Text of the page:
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Karma, Lazarus, and the Need to Die.

Posted on Mar 28, 2017 by in The Scrawl |

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Karma is remarkably false. Like Scientology, karma presents an entirely and demonstrably fake worldview that anyone who has been alive for longer than a month or so can easily identify. Want to know my shameful quasi-secret? I wish it wasn’t so.

I wish karma were real. We all do, at some level. And, I would argue, we all still believe it is real even though we can prove it wrong almost instantly. So why do we want karma to be real? If it’s so clearly false, why would we hope for it to be real? Why would we live as though it were?

Kids get cancer.

That’s a reality that every human being lives with, each and every day. It’s not a debatable point, it’s just a truly horrific fact. But if karma were real, the answer would be that this kid did something to deserve it.

So why/how do we want it to be real? We want to believe that our striving, our hard work, our perseverance will pay out. We want to believe that good things happen to good people because way down deep we genuinely believe we are those good people. I have never met a person who, outside of being confronted by the gospel, thought they were a bad person. They might feel guilt for things they have done or failed to do, but at the core of who they are, they still revel in what they are, what they have done.

Why? Because only the gospel ever tells us the true state of ourselves. Karma undergirds our ideal self without ever letting us be honest. It doesn’t have to. Because we can always just pay it back. We can always figure out a way to be holy, a way to be good, even if that’s just fudging the historical details to spin it a little.

But I have a thought and a story that, I think, puts the whole sovereignty of God against the pride of man, in right perspective.

John 11:1-6

The Death of Lazarus

[1] Now a certain man was ill, Lazarus of Bethany, the village of Mary and her sister Martha. [2] It was Mary who anointed the Lord with ointment and wiped his feet with her hair, whose brother Lazarus was ill. [3] So the sisters sent to him, saying, “Lord, he whom you love is ill.” [4] But when Jesus heard it he said, “This illness does not lead to death. It is for the glory of God, so that the Son of God may be glorified through it.”

[5] Now Jesus loved Martha and her sister and Lazarus. [6] So, when he heard that Lazarus was ill, he stayed two days longer in the place where he was. (ESV)

For Christians, this is almost old hat. This is so familiar that most people look at it and go, “Meh.” Which is astounding given the complex nature of all the things going on here. Let me break it down.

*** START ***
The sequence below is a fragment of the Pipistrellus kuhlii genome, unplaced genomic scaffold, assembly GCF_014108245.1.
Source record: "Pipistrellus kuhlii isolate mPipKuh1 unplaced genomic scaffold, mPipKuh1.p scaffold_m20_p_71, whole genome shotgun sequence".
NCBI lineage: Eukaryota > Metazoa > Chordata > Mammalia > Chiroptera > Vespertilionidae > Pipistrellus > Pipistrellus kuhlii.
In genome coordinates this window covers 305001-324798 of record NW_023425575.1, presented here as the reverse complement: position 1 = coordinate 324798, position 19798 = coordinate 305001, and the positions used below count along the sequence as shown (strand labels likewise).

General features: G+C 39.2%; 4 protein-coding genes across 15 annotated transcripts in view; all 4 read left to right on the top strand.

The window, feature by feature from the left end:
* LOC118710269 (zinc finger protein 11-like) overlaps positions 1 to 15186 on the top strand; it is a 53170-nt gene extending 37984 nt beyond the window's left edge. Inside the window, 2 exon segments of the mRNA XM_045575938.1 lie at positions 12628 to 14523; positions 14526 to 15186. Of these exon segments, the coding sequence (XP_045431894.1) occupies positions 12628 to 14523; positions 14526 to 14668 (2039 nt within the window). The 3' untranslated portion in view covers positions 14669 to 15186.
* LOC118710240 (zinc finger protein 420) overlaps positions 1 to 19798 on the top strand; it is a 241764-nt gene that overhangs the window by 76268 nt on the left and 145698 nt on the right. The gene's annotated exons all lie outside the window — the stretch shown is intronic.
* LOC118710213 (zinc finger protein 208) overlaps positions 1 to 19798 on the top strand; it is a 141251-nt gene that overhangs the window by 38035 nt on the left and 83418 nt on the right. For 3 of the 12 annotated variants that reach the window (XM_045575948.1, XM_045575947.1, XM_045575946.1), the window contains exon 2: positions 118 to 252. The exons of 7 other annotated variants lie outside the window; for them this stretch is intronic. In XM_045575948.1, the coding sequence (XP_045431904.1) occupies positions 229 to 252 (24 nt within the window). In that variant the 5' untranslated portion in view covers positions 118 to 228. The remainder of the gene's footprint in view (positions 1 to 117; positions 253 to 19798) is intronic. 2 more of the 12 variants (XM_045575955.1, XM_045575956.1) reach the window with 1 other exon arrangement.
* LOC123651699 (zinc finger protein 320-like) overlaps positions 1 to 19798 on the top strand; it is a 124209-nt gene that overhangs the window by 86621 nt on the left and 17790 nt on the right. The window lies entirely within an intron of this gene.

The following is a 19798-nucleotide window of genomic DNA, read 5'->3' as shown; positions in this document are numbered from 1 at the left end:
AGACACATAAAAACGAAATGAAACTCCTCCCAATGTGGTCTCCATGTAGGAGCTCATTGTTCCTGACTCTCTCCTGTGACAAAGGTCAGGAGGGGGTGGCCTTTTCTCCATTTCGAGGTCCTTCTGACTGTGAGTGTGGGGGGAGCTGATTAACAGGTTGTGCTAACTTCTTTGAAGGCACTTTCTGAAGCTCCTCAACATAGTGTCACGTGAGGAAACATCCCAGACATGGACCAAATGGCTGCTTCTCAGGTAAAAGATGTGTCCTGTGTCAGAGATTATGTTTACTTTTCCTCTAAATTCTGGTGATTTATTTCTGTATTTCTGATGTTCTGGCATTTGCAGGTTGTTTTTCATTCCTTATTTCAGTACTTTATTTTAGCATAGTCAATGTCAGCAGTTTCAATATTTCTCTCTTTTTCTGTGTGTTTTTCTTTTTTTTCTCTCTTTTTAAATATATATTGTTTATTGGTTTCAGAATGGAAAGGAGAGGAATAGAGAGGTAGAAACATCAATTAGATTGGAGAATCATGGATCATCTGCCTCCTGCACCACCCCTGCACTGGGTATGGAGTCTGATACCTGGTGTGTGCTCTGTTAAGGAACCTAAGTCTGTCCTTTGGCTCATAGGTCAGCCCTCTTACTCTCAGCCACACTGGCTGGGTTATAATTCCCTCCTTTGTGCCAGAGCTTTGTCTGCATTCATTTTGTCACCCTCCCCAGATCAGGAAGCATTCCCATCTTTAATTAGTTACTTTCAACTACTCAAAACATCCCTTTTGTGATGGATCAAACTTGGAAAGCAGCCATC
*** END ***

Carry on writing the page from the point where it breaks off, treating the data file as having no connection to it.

1. Lazarus, a friend of Jesus, gets really sick.
  2. His sisters send to Jesus and ask for His help.
  3. Jesus tells them Lazarus wasn’t so sick that it would lead “to” death.
    1. God was going to get glory from it, somehow.
  4. Because Jesus loved these people, he stayed longer than he could have.
  5. (Not in the text I quoted above, but) Lazarus dies.

Again, this is one of those pinnacle moments that Christians point to as super cool Jesus magic. Like, “You see that? I bet David Blaine couldn’t do that!” And because of the miraculous nature of what happened, they miss a structural element to all of Christianity.

Jesus loved Lazarus so much, He let Lazarus die.

Do you get that? Jesus looked at His friend, and His friend’s sisters, and said, “My glory is more important than Lazarus’s physical life and I love Lazarus too much to let him miss this.”

This is unsettling. You may or may not have seen my Twitter/Facebook header with the words on it, “Lazarus must die.” Let me tell you how that came to be.

The Sunday before I left the church that I attended before I planted a church (that’s confusing I know), the Sunday school lesson was on Lazarus. I remember because, for some reason, we broke off into small groups. It was me, my wife, and another couple discussing Lazarus. As we began discussing it, I realized that Jesus was after something bigger than Lazarus’ healing. And that the pain and suffering of all those involved was subject to that list of priority. And that, my friends, is not fair.

It’s not karmic. Lazarus didn’t do anything wrong, per se. He didn’t ask for anything wrong. He didn’t sin his way into sickness. He didn’t wait too long to ask God for healing. He didn’t disbelieve that Jesus could really heal him. All the boxes were checked. And still, Lazarus had to die.


Why on earth would God do that to him? Not just let him suffer in sickness. Not just let his sisters watch the light go out of his eyes. Why would God let Lazarus go through all of that?

Because God isn’t interested in some glory. I tweeted yesterday that God isn’t interested in the sliver of glory left over after your victory lap. God’s way is that He gets all the glory. Maximum glory, in other words. He isn’t interested in you proving or disproving Him and He isn’t interested in what you think of that. He could have miraculously healed Lazarus but, because He loves us(Lazarus), Lazarus(we) must die.

God wants to give you more joy than you can imagine. And you cannot access that joy, you cannot connect to it, without letting go of your glory and giving it to Him.

Real talk? I sort of hate this. I told my wife this morning, half-joking, that I wish I could just get paid for doing nothing. I joke because that’s partially true and partially not. I know better, but there is a part of my heart that assures me that if life in this world was easier, I would be happier.

Except I know, I really truly know, that God is less concerned with my comfort than His glory, and my joy. And so, Lazarus must die.